Regular screening between the ages of 45 and 75 is an ideal strategy to lower the risk of colorectal cancer (CRC). However, one of the biggest obstacles to screening for people who want to get examined is the expense and wait time. According to a 2022 study, the average cost of a colonoscopy screening in the U.S. was $2,125, with an out-of-pocket cost of $79. But there are other options to screen for CRC besides colonoscopy.
The CDC recommends guaiac-based fecal occult blood test (gFOBT) stool testing, which is a test type that finds blood in the stool by using the chemical guaiac, and it’s performed once a year.
Fecal immunochemical test (FIT) test, is a test type that looks for blood in the feces using antibodies. It is conducted annually in the same manner as a gFOBT. Additionally, there is the FIT-DNA test, which is performed every three years and combines the FIT with a test to identify altered DNA in the feces.
Flexible sigmoidoscopy involves the insertion of a small, flexible, lighted tube into the rectum by the doctor. The doctor does an examination to look for polyps or cancer in the bottom portion of the colon and the rectum. It is done every 5-10 years.
CT colonography (virtual colonoscopy) uses X-rays and computers to produce images of the entire colon, which are displayed on a computer screen for the doctor to analyze; it is done every 5 years.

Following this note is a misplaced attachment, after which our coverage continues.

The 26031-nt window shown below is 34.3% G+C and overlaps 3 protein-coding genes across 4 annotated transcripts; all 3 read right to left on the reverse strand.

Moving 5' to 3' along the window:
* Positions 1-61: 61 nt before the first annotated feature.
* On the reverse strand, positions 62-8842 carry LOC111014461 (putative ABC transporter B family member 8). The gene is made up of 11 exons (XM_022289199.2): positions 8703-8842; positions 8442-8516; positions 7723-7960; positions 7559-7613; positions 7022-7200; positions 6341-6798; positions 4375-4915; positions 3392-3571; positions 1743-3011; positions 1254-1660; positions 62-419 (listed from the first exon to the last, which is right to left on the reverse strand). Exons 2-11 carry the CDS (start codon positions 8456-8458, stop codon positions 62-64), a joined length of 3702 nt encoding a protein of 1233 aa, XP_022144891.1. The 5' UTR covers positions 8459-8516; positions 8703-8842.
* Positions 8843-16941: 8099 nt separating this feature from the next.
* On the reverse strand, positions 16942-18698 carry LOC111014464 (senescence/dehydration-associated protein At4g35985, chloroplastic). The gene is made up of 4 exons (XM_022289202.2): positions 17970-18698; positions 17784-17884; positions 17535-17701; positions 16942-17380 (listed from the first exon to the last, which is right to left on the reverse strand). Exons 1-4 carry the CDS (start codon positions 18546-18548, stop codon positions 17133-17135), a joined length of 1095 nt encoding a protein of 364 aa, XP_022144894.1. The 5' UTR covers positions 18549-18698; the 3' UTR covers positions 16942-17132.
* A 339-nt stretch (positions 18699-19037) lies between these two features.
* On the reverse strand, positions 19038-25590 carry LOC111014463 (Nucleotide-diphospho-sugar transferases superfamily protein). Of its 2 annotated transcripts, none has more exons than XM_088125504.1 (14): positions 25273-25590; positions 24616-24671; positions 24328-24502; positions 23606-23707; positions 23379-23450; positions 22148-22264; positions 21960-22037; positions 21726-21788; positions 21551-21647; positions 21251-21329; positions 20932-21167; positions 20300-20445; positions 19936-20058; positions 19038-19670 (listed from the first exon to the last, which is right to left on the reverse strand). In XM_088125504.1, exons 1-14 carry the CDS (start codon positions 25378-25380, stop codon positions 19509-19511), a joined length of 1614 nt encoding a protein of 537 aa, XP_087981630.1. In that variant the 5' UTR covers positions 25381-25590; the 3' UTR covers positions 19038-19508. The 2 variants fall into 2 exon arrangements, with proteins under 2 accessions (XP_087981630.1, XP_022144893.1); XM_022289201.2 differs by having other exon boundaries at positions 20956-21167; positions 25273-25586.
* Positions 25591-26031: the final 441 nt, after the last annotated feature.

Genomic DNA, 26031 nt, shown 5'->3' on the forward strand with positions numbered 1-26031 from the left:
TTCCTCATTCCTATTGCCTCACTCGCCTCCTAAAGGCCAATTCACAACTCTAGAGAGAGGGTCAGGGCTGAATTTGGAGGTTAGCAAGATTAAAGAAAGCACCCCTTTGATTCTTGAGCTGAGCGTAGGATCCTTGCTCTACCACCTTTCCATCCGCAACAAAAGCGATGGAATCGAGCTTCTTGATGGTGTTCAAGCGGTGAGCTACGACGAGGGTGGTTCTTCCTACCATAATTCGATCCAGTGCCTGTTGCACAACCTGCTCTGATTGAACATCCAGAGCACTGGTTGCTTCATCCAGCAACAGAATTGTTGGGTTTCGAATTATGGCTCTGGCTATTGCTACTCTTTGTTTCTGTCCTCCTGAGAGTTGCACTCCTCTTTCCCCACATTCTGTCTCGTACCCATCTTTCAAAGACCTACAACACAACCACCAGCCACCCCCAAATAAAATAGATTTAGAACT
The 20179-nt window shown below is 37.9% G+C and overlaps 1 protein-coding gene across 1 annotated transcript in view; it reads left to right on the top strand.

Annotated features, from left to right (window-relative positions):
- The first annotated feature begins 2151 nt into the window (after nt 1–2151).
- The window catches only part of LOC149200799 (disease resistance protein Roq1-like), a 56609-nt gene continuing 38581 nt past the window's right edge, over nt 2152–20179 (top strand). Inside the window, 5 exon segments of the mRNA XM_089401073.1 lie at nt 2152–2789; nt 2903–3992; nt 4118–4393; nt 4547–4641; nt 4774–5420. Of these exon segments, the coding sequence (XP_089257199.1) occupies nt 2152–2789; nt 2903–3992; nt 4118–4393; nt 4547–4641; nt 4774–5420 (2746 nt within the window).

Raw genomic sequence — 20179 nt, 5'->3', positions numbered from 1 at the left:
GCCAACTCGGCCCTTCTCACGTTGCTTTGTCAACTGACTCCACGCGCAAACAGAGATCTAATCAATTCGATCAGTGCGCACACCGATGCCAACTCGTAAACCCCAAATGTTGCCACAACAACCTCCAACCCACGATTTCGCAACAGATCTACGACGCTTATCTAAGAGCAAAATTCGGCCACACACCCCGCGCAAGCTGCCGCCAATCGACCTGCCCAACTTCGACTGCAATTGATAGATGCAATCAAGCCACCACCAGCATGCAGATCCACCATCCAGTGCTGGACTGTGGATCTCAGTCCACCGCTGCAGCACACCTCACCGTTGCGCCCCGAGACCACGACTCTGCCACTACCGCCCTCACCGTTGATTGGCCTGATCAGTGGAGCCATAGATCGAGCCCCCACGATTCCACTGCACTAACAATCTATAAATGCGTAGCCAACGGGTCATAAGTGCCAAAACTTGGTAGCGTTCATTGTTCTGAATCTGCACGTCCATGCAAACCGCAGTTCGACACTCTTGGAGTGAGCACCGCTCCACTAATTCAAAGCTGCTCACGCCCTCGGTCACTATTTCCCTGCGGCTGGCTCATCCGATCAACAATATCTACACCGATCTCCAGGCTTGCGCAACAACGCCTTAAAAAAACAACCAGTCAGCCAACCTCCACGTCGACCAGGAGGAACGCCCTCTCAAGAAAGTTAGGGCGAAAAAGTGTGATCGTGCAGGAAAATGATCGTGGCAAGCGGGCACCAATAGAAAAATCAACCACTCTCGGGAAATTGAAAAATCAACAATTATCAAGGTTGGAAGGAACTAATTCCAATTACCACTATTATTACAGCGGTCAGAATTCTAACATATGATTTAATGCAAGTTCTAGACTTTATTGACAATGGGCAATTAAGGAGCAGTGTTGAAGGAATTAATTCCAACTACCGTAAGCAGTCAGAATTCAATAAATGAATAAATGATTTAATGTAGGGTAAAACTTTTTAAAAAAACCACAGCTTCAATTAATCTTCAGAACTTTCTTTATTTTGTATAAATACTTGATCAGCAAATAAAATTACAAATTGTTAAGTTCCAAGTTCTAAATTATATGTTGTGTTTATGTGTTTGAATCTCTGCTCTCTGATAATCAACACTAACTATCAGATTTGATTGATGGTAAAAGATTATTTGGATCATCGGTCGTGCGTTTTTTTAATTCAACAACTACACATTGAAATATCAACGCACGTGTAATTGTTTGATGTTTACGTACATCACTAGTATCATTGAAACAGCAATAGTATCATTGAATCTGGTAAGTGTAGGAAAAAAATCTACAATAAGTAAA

Why Is This Important?
The choice to get screened has never been easy, particularly for older adults, especially since evidence-based tailored screening guides for average-risk individuals have been developed for those between the ages of 76 and 85, while a personalized approach is yet to be developed for those between 45 and 75 years of age. The population is exposed to a variety of preventive screening measures, often a part of the annual physical or wellness visit. Therefore, clinicians guiding average-risk patients between the ages of 45 and 75 sometimes find it difficult to explain why screening should CRC screening should be stopped, since there are no evidence-based studies to back up their claim.
Individualized awareness of the advantages and disadvantages of screening by providing alternative forms of support was found to reduce the likelihood that patients would use screening altogether and increase the likelihood that they would receive screening orders that were in line with the benefits of screening, based on a recent study involving 436 older patients (70-75 years).
In order to support average-risk patients (45–75 years old) in making individualized decisions, policies and screening protocols should be designed, similar to those for adults 75 years of age and above. A multi-level intervention that provides personalized information about the benefits and risks of screening, along with patient education and system-level support, can potentially lower overall screening use and align screening orders with benefits, while also cutting down on screening costs and wait times all over the country without compromising benefits.
Emmanuel Olaniyan is a Colorectal Cancer Prevention Intern with the Colon Cancer Foundation.